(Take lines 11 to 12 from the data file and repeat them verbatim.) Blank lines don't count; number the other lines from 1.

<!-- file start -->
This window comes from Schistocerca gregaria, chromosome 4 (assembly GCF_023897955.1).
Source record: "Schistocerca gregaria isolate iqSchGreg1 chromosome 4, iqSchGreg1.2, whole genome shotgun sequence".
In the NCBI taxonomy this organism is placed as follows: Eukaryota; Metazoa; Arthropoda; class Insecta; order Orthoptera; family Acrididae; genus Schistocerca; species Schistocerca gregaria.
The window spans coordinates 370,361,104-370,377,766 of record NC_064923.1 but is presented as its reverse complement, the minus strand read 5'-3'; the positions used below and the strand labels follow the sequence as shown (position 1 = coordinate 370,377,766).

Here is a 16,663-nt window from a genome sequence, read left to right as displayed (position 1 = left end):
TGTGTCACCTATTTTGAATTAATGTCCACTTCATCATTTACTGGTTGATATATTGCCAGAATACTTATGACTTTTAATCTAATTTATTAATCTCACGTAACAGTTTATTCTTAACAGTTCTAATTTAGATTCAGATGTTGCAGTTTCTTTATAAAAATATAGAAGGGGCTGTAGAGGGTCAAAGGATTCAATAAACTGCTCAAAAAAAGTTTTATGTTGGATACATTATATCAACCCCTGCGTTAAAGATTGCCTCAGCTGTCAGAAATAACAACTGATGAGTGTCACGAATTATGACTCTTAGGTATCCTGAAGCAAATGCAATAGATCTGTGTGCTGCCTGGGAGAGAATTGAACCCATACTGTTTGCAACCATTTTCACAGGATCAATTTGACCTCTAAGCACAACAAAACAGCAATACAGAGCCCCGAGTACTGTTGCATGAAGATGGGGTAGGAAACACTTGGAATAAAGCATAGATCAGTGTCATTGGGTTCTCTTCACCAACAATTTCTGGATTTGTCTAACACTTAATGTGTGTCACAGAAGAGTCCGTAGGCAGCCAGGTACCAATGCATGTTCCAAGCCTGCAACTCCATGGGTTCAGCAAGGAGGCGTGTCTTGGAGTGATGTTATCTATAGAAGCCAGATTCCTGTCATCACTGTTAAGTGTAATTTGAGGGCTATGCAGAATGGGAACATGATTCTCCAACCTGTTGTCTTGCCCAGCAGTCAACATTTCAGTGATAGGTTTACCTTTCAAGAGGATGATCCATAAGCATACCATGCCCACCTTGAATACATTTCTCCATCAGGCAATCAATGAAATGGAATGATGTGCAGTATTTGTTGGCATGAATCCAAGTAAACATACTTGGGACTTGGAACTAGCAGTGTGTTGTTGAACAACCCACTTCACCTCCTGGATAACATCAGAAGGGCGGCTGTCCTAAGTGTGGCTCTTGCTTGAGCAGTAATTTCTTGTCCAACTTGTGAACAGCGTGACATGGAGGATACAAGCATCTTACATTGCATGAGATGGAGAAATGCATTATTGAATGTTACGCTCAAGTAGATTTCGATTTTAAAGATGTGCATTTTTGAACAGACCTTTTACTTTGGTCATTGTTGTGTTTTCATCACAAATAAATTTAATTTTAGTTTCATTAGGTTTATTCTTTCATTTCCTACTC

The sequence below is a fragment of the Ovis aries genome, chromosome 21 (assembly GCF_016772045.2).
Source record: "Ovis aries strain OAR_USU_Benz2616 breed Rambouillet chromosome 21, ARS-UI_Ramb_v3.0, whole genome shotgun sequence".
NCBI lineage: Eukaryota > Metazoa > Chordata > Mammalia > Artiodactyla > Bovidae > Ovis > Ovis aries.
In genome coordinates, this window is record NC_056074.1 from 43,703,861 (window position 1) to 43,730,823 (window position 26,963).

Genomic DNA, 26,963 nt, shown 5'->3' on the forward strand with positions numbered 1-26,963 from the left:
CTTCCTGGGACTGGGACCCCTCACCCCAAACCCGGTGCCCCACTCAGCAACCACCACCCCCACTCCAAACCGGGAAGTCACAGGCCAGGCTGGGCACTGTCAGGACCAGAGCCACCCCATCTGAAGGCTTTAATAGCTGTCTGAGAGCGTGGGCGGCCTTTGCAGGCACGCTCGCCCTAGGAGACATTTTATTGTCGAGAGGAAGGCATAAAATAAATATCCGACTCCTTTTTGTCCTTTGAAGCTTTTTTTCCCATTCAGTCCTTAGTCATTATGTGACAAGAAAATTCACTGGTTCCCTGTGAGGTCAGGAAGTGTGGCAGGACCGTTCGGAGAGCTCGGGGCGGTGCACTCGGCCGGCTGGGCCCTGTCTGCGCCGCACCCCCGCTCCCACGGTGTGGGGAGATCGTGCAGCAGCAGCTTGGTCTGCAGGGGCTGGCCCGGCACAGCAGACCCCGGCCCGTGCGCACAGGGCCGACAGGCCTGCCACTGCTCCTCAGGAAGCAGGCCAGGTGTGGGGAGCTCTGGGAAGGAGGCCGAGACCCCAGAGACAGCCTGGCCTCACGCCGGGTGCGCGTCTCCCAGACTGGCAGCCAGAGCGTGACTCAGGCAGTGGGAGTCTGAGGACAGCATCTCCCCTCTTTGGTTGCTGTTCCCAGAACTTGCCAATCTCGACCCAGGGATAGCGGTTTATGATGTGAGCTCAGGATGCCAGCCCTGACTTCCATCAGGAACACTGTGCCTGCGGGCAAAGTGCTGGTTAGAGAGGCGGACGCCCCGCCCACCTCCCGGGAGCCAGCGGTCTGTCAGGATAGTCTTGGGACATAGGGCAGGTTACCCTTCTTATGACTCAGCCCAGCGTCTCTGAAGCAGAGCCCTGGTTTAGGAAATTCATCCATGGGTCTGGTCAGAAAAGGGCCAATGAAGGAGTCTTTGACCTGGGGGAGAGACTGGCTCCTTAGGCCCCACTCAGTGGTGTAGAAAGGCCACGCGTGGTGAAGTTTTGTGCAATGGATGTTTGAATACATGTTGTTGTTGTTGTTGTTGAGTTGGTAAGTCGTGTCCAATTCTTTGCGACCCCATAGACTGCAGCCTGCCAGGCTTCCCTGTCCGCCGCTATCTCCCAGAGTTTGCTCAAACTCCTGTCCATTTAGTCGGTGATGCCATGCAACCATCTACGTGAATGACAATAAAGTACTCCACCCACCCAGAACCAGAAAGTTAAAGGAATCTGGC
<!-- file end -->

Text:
Genomic DNA, 26,963 nt, shown 5'->3' on the forward strand with positions numbered 1-26,963 from the left:
CTTCCTGGGACTGGGACCCCTCACCCCAAACCCGGTGCCCCACTCAGCAACCACCACCCCCACTCCAAACCGGGAAGTCACAGGCCAGGCTGGGCACTGTCAGGACCAGAGCCACCCCATCTGAAGGCTTTAATAGCTGTCTGAGAGCGTGGGCGGCCTTTGCAGGCACGCTCGCCCTAGGAGACATTTTATTGTCGAGAGGAAGGCATAAAATAAATATCCGACTCCTTTTTGTCCTTTGAAGCTTTTTTTCCCATTCAGTCCTTAGTCATTATGTGACAAGAAAATTCACTGGTTCCCTGTGAGGTCAGGAAGTGTGGCAGGACCGTTCGGAGAGCTCGGGGCGGTGCACTCGGCCGGCTGGGCCCTGTCTGCGCCGCACCCCCGCTCCCACGGTGTGGGGAGATCGTGCAGCAGCAGCTTGGTCTGCAGGGGCTGGCCCGGCACAGCAGACCCCGGCCCGTGCGCACAGGGCCGACAGGCCTGCCACTGCTCCTCAGGAAGCAGGCCAGGTGTGGGGAGCTCTGGGAAGGAGGCCGAGACCCCAGAGACAGCCTGGCCTCACGCCGGGTGCGCGTCTCCCAGACTGGCAGCCAGAGCGTGACTCAGGCAGTGGGAGTCTGAGGACAGCATCTCCCCTCTTTGGTTGCTGTTCCCAGAACTTGCCAATCTCGACCCAGGGATAGCGGTTTATGATGTGAGCTCAGGATGCCAGCCCTGACTTCCATCAGGAACACTGTGCCTGCGGGCAAAGTGCTGGTTAGAGAGGCGGACGCCCCGCCCACCTCCCGGGAGCCAGCGGTCTGTCAGGATAGTCTTGGGACATAGGGCAGGTTACCCTTCTTATGACTCAGCCCAGCGTCTCTGAAGCAGAGCCCTGGTTTAGGAAATTCATCCATGGGTCTGGTCAGAAAAGGGCCAATGAAGGAGTCTTTGACCTGGGGGAGAGACTGGCTCCTTAGGCCCCACTCAGTGGTGTAGAAAGGCCACGCGTGGTGAAGTTTTGTGCAATGGATGTTTGAATACATGTTGTTGTTGTTGTTGTTGAGTTGGTAAGTCGTGTCCAATTCTTTGCGACCCCATAGACTGCAGCCTGCCAGGCTTCCCTGTCCGCCGCTATCTCCCAGAGTTTGCTCAAACTCCTGTCCATTTAGTCGGTGATGCCATGCAACCATCTACGTGAATGACAATAAAGTACTCCACCCACCCAGAACCAGAAAGTTAAAGGAATCTGGC